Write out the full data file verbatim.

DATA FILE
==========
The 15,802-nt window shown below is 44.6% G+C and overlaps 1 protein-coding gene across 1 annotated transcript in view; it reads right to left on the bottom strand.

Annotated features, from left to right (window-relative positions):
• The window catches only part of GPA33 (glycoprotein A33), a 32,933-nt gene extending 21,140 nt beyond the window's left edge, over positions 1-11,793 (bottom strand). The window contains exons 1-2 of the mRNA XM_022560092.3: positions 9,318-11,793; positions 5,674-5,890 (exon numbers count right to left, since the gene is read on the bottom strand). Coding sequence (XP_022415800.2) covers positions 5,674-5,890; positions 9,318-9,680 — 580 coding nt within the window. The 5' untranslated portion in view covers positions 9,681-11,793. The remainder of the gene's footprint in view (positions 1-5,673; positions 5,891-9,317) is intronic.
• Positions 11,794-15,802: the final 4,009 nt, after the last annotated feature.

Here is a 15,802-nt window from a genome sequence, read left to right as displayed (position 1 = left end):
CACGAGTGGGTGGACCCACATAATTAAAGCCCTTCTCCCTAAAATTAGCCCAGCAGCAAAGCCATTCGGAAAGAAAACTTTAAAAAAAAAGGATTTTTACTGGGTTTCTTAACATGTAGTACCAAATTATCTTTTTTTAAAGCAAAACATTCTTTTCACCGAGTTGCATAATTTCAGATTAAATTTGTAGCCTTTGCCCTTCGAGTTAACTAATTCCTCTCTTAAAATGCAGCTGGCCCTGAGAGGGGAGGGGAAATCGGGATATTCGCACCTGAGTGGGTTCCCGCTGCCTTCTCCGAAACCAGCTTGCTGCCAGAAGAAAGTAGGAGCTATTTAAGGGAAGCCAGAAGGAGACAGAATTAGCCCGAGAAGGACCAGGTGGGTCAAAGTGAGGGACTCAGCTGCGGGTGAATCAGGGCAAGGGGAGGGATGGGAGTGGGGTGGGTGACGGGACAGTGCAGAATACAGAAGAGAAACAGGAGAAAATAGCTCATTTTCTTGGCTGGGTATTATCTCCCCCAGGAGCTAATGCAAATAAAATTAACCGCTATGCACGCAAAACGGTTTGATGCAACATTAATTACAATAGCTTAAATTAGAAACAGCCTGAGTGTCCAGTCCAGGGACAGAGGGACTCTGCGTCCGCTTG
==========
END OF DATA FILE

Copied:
The 15,802-nt window shown below is 44.6% G+C and overlaps 1 protein-coding gene across 1 annotated transcript in view; it reads right to left on the bottom strand.

Annotated features, from left to right (window-relative positions):
• The window catches only part of GPA33 (glycoprotein A33), a 32,933-nt gene extending 21,140 nt beyond the window's left edge, over positions 1-11,793 (bottom strand). The window contains exons 1-2 of the mRNA XM_022560092.3: positions 9,318-11,793; positions 5,674-5,890 (exon numbers count right to left, since the gene is read on the bottom strand). Coding sequence (XP_022415800.2) covers positions 5,674-5,890; positions 9,318-9,680 — 580 coding nt within the window. The 5' untranslated portion in view covers positions 9,681-11,793. The remainder of the gene's footprint in view (positions 1-5,673; positions 5,891-9,317) is intronic.
• Positions 11,794-15,802: the final 4,009 nt, after the last annotated feature.

Here is a 15,802-nt window from a genome sequence, read left to right as displayed (position 1 = left end):
CACGAGTGGGTGGACCCACATAATTAAAGCCCTTCTCCCTAAAATTAGCCCAGCAGCAAAGCCATTCGGAAAGAAAACTTTAAAAAAAAAGGATTTTTACTGGGTTTCTTAACATGTAGTACCAAATTATCTTTTTTTAAAGCAAAACATTCTTTTCACCGAGTTGCATAATTTCAGATTAAATTTGTAGCCTTTGCCCTTCGAGTTAACTAATTCCTCTCTTAAAATGCAGCTGGCCCTGAGAGGGGAGGGGAAATCGGGATATTCGCACCTGAGTGGGTTCCCGCTGCCTTCTCCGAAACCAGCTTGCTGCCAGAAGAAAGTAGGAGCTATTTAAGGGAAGCCAGAAGGAGACAGAATTAGCCCGAGAAGGACCAGGTGGGTCAAAGTGAGGGACTCAGCTGCGGGTGAATCAGGGCAAGGGGAGGGATGGGAGTGGGGTGGGTGACGGGACAGTGCAGAATACAGAAGAGAAACAGGAGAAAATAGCTCATTTTCTTGGCTGGGTATTATCTCCCCCAGGAGCTAATGCAAATAAAATTAACCGCTATGCACGCAAAACGGTTTGATGCAACATTAATTACAATAGCTTAAATTAGAAACAGCCTGAGTGTCCAGTCCAGGGACAGAGGGACTCTGCGTCCGCTTG